New Year’s Letter to the Newly Bereft

I’ve been corresponding with a fellow who lost his life mate/soul mate a few short months ago, and after the holidays, he emailed me, telling me how unimaginably difficult it was going into the new year without the love of his life.

I wish I had comforting words to say to him and all the others who are new-born into the world of grief, or a bit of wisdom to help them get through this terrible time, or even a pat of encouragement, but I have no comfort, wisdom, encouragement. All I have is the truth. As I wrote to this new friend in grief:

Yes, it is unimaginably difficult. There is no way to sugar coat it. All the firsts are going to be hard — the first Christmas, the first New Year, the first Valentines day, etc. etc. etc. And such days will always hard.

I wish I had something more to offer than simply a validation that what you are feeling is normal and right and to be expected. Doesn’t help with the pain, though, does it? Sometime this year you will go through a period of peace. Savor that against the long haul. Because it is a long haul.

Wishing you a new year of health and peace.

Whether you are looking forward to a new love or looking back to your lost love, I wish you all a new year of health and peace and renewal.

***

Pat Bertram is the author of the suspense novels UnfinishedMadame ZeeZee’s Nightmare, Light BringerMore Deaths Than OneA Spark of Heavenly Fireand Daughter Am IBertram is also the author of Grief: The Great Yearning, “an exquisite book, wrenching to read, and at the same time full of profound truths.” Connect with Pat on Google+. Like Pat on Facebook.

5 Responses to “New Year’s Letter to the Newly Bereft”

  1. Terry Allard Says:

    But you write the truth with words of comfort, wisdom, and encoragement! Again, I wonder about applying your gift of writing to a line of cards which also could feature your lovely painting and photography. When a person is in deep grief and gets a “usual” birthday card it hurts more than helps…what the public doesn’t know is that is still true three years later! We need something different. Just an idea which I humbly restate and won’t repeat a third time for fear of becoming a pest! Wishing you another lovely walk 🙂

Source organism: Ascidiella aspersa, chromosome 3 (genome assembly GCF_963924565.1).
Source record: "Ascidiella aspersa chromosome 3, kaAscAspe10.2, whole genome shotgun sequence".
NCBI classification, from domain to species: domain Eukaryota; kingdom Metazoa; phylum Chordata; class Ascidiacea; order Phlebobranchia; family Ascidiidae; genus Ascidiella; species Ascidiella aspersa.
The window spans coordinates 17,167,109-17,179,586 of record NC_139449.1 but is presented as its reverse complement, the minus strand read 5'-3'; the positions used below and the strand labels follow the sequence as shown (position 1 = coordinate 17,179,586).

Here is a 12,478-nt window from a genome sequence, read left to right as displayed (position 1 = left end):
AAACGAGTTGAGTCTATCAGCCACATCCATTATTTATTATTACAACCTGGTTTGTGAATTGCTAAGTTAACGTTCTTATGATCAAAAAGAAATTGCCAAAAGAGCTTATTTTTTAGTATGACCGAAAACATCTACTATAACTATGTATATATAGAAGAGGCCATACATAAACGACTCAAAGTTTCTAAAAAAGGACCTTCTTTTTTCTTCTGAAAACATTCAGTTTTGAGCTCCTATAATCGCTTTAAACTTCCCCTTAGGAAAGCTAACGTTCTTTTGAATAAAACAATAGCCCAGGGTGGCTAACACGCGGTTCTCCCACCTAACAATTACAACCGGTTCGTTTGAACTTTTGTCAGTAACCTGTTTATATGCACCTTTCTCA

• Pat Bertram Says:

      You can keep reminding me of your idea. It’s a good one, and I tend to forget it because even though I could do the cards, marketing is almost impossible for me. Always has been. Besides, I hadn’t realized you meant cards for all occasions. That would be hard. What does one say to a person on their birthday three years in? “Have as happy a birthday as possible even though you’ve lost the love of your life. I’m sorry you’re alone.”? Apparently, I need to think about this more.

    • Pat Bertram Says:

      It just dawned on me — I’ve been missing a great opportunity. At Christmas, my “What Do You say to Someone Who is Grieving at Christmas” gets thousands of views. I could add a link to Christmas cards for the bereft, though I’ve always hesitated at making money off grief.

  2. Terry Allard Says:

    I would glady purchase a card to give a grieving person compassion and understanding for their circumstance during their birthday,wedding anniversary, Valentine’s Day, Easter,Christmas,New Year…ect.
    I would not feel the card’s creator was in anyway taking advantage of another’s misfortune,actually quite the opposite. I have never marketed anything but I bet there are websites instructing how to get your “at home business” flourishing. Perhaps you know the steps but don’t have the dedicated interest, energy and/or confidence to do it… which is fine. Another avenue would be to approach a greeting card company with the idea and some samples. The Life is Good Company has a line of cards and their mission statement seems consistent with the concept of this type of card. I copied it for you.
    That’s why the Life is Good community shares one simple, unifying mission: to spread the power of optimism. Optimism is not irrational cheerfulness or “blind” positivity. … The Life is Good Superpowers can help you overcome obstacles, drive forward with greater purpose, and enjoy the ride of life.

    • Pat Bertram Says:

      I’ve tried to market many things, most recently my books. Years before I became published, I owned my own businesses and helped Jeff with his. I don’t know if I have the desire to start a real business, but it might be a challenge to figure out the sort of card one can send for the various holidays to people who are grieving. I’ve been researching ways of selling cards, and places like Zazzle.com would work. They make most of the money, of course, but it would be a start. Approaching Life is Good and other card companies is a possibility, once I have the cards done. If I get the cards done.


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